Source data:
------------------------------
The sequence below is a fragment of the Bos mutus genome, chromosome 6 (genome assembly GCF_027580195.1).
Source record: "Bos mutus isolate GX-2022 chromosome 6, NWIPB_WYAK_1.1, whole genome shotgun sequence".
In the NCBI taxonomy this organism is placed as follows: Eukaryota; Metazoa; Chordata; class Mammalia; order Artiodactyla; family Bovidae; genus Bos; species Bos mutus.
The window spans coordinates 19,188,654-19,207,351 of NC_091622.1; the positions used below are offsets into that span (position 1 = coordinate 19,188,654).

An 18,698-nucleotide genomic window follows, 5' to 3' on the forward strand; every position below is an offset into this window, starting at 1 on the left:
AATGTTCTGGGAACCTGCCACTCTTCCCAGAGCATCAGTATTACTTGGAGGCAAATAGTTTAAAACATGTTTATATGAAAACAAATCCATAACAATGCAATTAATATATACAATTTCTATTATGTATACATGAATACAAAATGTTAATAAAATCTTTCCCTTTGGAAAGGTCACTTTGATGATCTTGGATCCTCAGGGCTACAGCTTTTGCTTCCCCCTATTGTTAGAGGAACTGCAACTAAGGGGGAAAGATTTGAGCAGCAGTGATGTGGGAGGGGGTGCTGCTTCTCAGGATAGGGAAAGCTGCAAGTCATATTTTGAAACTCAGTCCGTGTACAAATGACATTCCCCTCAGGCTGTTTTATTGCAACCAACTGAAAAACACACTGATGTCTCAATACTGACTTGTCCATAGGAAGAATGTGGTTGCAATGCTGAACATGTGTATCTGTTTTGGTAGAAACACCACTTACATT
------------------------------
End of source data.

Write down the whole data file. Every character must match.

The sequence below is a fragment of the Bos mutus genome, chromosome 6 (genome assembly GCF_027580195.1).
Source record: "Bos mutus isolate GX-2022 chromosome 6, NWIPB_WYAK_1.1, whole genome shotgun sequence".
In the NCBI taxonomy this organism is placed as follows: Eukaryota; Metazoa; Chordata; class Mammalia; order Artiodactyla; family Bovidae; genus Bos; species Bos mutus.
The window spans coordinates 19,188,654-19,207,351 of NC_091622.1; the positions used below are offsets into that span (position 1 = coordinate 19,188,654).

An 18,698-nucleotide genomic window follows, 5' to 3' on the forward strand; every position below is an offset into this window, starting at 1 on the left:
AATGTTCTGGGAACCTGCCACTCTTCCCAGAGCATCAGTATTACTTGGAGGCAAATAGTTTAAAACATGTTTATATGAAAACAAATCCATAACAATGCAATTAATATATACAATTTCTATTATGTATACATGAATACAAAATGTTAATAAAATCTTTCCCTTTGGAAAGGTCACTTTGATGATCTTGGATCCTCAGGGCTACAGCTTTTGCTTCCCCCTATTGTTAGAGGAACTGCAACTAAGGGGGAAAGATTTGAGCAGCAGTGATGTGGGAGGGGGTGCTGCTTCTCAGGATAGGGAAAGCTGCAAGTCATATTTTGAAACTCAGTCCGTGTACAAATGACATTCCCCTCAGGCTGTTTTATTGCAACCAACTGAAAAACACACTGATGTCTCAATACTGACTTGTCCATAGGAAGAATGTGGTTGCAATGCTGAACATGTGTATCTGTTTTGGTAGAAACACCACTTACATT